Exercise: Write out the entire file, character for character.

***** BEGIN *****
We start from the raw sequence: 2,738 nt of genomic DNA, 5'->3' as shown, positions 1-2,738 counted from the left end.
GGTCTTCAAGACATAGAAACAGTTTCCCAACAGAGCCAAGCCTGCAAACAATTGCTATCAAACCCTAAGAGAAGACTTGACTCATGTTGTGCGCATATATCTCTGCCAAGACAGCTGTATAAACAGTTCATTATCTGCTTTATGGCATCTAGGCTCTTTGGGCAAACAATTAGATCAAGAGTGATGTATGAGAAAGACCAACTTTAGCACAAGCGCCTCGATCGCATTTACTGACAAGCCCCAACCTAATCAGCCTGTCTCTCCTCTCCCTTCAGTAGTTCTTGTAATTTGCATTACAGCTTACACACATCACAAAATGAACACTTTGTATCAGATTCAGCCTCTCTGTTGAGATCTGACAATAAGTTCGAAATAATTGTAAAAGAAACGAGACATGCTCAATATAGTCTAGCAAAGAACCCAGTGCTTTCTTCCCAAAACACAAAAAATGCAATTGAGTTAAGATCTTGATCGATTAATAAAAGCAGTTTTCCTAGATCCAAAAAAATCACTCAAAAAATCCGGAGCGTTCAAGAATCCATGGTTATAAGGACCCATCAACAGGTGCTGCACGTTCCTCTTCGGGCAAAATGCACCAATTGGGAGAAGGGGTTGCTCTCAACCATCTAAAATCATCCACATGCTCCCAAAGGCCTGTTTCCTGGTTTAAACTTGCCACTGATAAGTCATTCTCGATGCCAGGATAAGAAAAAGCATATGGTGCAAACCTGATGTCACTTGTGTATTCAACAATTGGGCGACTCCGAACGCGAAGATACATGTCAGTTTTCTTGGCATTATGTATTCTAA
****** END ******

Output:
We start from the raw sequence: 2,738 nt of genomic DNA, 5'->3' as shown, positions 1-2,738 counted from the left end.
GGTCTTCAAGACATAGAAACAGTTTCCCAACAGAGCCAAGCCTGCAAACAATTGCTATCAAACCCTAAGAGAAGACTTGACTCATGTTGTGCGCATATATCTCTGCCAAGACAGCTGTATAAACAGTTCATTATCTGCTTTATGGCATCTAGGCTCTTTGGGCAAACAATTAGATCAAGAGTGATGTATGAGAAAGACCAACTTTAGCACAAGCGCCTCGATCGCATTTACTGACAAGCCCCAACCTAATCAGCCTGTCTCTCCTCTCCCTTCAGTAGTTCTTGTAATTTGCATTACAGCTTACACACATCACAAAATGAACACTTTGTATCAGATTCAGCCTCTCTGTTGAGATCTGACAATAAGTTCGAAATAATTGTAAAAGAAACGAGACATGCTCAATATAGTCTAGCAAAGAACCCAGTGCTTTCTTCCCAAAACACAAAAAATGCAATTGAGTTAAGATCTTGATCGATTAATAAAAGCAGTTTTCCTAGATCCAAAAAAATCACTCAAAAAATCCGGAGCGTTCAAGAATCCATGGTTATAAGGACCCATCAACAGGTGCTGCACGTTCCTCTTCGGGCAAAATGCACCAATTGGGAGAAGGGGTTGCTCTCAACCATCTAAAATCATCCACATGCTCCCAAAGGCCTGTTTCCTGGTTTAAACTTGCCACTGATAAGTCATTCTCGATGCCAGGATAAGAAAAAGCATATGGTGCAAACCTGATGTCACTTGTGTATTCAACAATTGGGCGACTCCGAACGCGAAGATACATGTCAGTTTTCTTGGCATTATGTATTCTAA